I have enjoyed my subscription to Art of Eating for years. It is an opinionated quarterly, and a rare kind of food magazine in today's publishing world, a work of diligent food journalism that has thus far not diluted its content to the full color photography driving most monthly magazines. When I received the latest issue with several articles addressing desserts and pastry, it was as if Edward Behr and his team had peered into my recent thoughts on the sweet subject.

Mr. Behr himself wrote A Point of View in Pastry, describing the talents of Shuna Lydon. In writing about her work history, he is able to discuss the differences between east and west coast sensibilities regarding the final course. I like what he has to say about Lydon, and his observations of the craft. His conclusion particularly resonated with me. "A dessert has to fit the whole of the restaurant. It has to mesh with the savory part of the menu; the waiters have to be able to describe and sell it; the time between order and pickup can't be too long." As usual, his observations extend beyond creativity, and place it within the context of the logistics of a restaurant.

I started my career in cooking as a baker and pastry chef. Now, after many years of savory cooking, I am once again directing the pastry program at Park Kitchen. My perspective has changed, and my approach to desserts are more of an extension of the savory meal. I think this makes my menu more consistent, and the transition from savory to sweet is more seamless. I also set out to make the desserts complete without fussy garnishes and inedible decorations. I was inspired by influential pastry chefs like Claudia Fleming to make desserts as seasonally focused as the rest of the menu. So I was eager to read Mitchell Davis' well written article, Where is Dessert Headed? and see what he thinks of American desserts in the twenty-first century.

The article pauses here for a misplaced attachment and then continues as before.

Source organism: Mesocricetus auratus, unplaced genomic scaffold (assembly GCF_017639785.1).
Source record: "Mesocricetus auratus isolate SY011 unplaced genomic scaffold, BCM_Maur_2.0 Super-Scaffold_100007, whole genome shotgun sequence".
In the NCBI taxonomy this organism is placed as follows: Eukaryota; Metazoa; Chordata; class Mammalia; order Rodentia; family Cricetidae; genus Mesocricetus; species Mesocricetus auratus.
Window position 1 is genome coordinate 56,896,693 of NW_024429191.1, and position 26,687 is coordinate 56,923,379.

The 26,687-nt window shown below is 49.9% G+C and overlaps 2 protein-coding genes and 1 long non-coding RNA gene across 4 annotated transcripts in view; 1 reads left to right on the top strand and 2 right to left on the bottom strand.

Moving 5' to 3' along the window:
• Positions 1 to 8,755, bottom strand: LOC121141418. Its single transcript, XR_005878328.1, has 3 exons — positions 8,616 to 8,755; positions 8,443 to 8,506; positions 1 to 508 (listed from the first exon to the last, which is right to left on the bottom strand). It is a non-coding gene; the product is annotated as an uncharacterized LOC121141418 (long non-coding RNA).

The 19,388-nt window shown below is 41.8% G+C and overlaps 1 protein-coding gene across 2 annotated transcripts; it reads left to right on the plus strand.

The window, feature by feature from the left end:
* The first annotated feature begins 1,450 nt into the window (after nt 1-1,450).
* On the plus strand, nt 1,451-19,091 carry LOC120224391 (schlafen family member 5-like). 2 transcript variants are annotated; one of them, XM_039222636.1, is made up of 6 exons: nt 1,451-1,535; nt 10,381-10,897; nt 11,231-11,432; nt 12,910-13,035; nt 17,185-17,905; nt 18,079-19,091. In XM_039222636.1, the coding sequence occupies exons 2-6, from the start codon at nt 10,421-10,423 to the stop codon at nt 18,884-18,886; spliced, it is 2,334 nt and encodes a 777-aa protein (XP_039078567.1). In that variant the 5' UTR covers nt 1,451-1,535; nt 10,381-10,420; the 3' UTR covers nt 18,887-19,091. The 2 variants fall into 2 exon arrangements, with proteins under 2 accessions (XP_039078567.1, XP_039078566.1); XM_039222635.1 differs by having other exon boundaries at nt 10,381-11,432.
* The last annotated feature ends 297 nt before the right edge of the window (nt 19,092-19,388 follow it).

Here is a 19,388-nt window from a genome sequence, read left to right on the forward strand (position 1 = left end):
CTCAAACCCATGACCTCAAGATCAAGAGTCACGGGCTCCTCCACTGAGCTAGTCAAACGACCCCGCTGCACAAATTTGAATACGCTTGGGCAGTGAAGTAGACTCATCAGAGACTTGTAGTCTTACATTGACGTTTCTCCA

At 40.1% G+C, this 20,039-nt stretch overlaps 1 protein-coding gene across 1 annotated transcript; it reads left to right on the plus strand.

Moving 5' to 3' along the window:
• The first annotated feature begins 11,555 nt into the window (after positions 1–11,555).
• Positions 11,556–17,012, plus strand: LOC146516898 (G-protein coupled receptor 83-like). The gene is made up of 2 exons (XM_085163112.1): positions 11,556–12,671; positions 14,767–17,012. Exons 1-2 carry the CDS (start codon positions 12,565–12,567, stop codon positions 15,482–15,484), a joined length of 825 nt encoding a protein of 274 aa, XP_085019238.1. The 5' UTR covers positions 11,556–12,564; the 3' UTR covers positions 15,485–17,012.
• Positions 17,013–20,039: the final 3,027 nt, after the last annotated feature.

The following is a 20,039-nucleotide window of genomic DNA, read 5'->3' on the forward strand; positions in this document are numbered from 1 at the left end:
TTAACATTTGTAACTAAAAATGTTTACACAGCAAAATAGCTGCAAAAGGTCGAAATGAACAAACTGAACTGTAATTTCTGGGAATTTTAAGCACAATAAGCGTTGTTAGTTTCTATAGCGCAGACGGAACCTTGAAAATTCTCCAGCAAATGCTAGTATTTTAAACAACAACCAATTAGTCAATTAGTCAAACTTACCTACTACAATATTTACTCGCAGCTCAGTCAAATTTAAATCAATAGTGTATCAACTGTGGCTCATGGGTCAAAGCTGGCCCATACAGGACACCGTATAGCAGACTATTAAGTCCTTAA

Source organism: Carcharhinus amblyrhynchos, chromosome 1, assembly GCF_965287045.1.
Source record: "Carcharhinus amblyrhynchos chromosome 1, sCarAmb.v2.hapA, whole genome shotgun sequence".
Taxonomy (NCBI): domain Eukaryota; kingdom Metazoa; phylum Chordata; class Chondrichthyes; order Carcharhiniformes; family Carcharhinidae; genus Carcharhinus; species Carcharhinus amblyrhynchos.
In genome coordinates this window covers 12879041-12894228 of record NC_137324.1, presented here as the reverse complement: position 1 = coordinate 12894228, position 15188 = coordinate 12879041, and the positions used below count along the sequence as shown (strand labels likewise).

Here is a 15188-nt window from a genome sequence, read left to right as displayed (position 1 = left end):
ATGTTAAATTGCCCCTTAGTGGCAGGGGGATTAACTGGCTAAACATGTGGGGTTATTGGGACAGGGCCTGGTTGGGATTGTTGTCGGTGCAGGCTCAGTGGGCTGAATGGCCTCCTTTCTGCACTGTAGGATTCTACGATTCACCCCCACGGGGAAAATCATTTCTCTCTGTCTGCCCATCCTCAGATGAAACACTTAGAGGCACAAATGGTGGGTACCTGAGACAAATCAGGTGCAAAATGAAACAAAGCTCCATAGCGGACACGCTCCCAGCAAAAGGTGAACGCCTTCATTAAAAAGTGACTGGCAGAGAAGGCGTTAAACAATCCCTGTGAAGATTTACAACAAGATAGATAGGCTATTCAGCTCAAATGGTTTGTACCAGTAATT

Mr. Davis begins by proposing that American tastes have evolved over the last half century, but "our dessert tastes are for the most part stuck at a five year old's birthday party circa 1952." I suppose this is true inasmuch as America loves comfort foods. He proceeds by asking the question "what makes a dessert great?" Is it innovation or is it satisfaction? It really depends on the audience. Mr. Davis describes a recent meal at the James Beard House in which Matt Lightner served his creative seasonal cuisine with mixed responses. Although Mr. Davis enjoyed the meal immensely, "it felt as though half the dining room was in rapture and the other half wanted their money back." This is usually the response to very personal creations. They may seem like a revelation to some, while being completely lost on others.

This is especially the challenge of restaurant desserts and pastry. In the restaurant industry, desserts are a loss-leader. The ingredients cost a lot, perishable fruits and fine chocolates, and the techniques require a lot of time and skill. The price of desserts rarely covers the cost of their own production. This is perhaps the reason why the world's most innovative pastry chefs have abandoned their posts, and in many cities, pastry chefs are becoming as hard to find as sommeliers. In Spain, Albert Adria, former pastry chef at El Bulli is now the owner of a tapas bar. In America, Alex Stupak, former pastry chef of Alinea, now owns a Mexican restaurant, and Sam Mason, former pastry chef of WD-50 is now a bartender. This seems to me to be at the heart of the question "Where is dessert headed?"